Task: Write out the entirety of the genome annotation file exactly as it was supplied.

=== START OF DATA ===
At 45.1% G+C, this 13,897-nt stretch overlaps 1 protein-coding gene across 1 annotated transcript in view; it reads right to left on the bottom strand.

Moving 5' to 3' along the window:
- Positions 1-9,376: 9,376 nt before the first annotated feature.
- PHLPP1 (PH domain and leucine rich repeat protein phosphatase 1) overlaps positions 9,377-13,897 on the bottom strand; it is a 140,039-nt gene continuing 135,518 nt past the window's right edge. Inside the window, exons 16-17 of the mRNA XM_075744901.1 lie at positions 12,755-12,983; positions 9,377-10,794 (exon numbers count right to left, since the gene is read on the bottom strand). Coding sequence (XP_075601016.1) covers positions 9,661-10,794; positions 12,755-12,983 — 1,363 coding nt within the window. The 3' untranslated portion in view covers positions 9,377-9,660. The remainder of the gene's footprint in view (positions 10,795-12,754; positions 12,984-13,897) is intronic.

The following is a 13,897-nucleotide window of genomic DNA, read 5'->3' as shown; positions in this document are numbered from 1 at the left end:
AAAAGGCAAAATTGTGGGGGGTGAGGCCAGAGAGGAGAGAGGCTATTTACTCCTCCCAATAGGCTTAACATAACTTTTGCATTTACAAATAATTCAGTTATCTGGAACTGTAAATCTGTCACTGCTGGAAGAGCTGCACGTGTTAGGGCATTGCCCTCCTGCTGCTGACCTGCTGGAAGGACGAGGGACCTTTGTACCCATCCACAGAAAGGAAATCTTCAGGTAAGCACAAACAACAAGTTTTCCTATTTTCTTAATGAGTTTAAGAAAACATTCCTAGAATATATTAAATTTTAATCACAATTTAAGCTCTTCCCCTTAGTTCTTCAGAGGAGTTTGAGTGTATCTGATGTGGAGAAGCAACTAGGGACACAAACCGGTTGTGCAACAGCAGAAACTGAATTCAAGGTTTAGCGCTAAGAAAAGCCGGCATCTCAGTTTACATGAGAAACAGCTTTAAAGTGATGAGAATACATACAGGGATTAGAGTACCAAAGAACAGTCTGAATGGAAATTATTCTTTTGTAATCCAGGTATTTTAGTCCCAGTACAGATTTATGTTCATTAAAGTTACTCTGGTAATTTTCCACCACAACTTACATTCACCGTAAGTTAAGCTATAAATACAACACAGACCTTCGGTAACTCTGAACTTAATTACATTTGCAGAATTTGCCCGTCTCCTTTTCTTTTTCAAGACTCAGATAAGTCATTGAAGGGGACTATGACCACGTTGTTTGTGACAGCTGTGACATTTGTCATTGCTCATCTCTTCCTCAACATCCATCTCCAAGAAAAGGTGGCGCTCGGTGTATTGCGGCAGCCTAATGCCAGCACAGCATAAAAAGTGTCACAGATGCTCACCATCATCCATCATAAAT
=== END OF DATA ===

At 45.1% G+C, this 13,897-nt stretch overlaps 1 protein-coding gene across 1 annotated transcript in view; it reads right to left on the bottom strand.

Moving 5' to 3' along the window:
- Positions 1-9,376: 9,376 nt before the first annotated feature.
- PHLPP1 (PH domain and leucine rich repeat protein phosphatase 1) overlaps positions 9,377-13,897 on the bottom strand; it is a 140,039-nt gene continuing 135,518 nt past the window's right edge. Inside the window, exons 16-17 of the mRNA XM_075744901.1 lie at positions 12,755-12,983; positions 9,377-10,794 (exon numbers count right to left, since the gene is read on the bottom strand). Coding sequence (XP_075601016.1) covers positions 9,661-10,794; positions 12,755-12,983 — 1,363 coding nt within the window. The 3' untranslated portion in view covers positions 9,377-9,660. The remainder of the gene's footprint in view (positions 10,795-12,754; positions 12,984-13,897) is intronic.

The following is a 13,897-nucleotide window of genomic DNA, read 5'->3' as shown; positions in this document are numbered from 1 at the left end:
AAAAGGCAAAATTGTGGGGGGTGAGGCCAGAGAGGAGAGAGGCTATTTACTCCTCCCAATAGGCTTAACATAACTTTTGCATTTACAAATAATTCAGTTATCTGGAACTGTAAATCTGTCACTGCTGGAAGAGCTGCACGTGTTAGGGCATTGCCCTCCTGCTGCTGACCTGCTGGAAGGACGAGGGACCTTTGTACCCATCCACAGAAAGGAAATCTTCAGGTAAGCACAAACAACAAGTTTTCCTATTTTCTTAATGAGTTTAAGAAAACATTCCTAGAATATATTAAATTTTAATCACAATTTAAGCTCTTCCCCTTAGTTCTTCAGAGGAGTTTGAGTGTATCTGATGTGGAGAAGCAACTAGGGACACAAACCGGTTGTGCAACAGCAGAAACTGAATTCAAGGTTTAGCGCTAAGAAAAGCCGGCATCTCAGTTTACATGAGAAACAGCTTTAAAGTGATGAGAATACATACAGGGATTAGAGTACCAAAGAACAGTCTGAATGGAAATTATTCTTTTGTAATCCAGGTATTTTAGTCCCAGTACAGATTTATGTTCATTAAAGTTACTCTGGTAATTTTCCACCACAACTTACATTCACCGTAAGTTAAGCTATAAATACAACACAGACCTTCGGTAACTCTGAACTTAATTACATTTGCAGAATTTGCCCGTCTCCTTTTCTTTTTCAAGACTCAGATAAGTCATTGAAGGGGACTATGACCACGTTGTTTGTGACAGCTGTGACATTTGTCATTGCTCATCTCTTCCTCAACATCCATCTCCAAGAAAAGGTGGCGCTCGGTGTATTGCGGCAGCCTAATGCCAGCACAGCATAAAAAGTGTCACAGATGCTCACCATCATCCATCATAAAT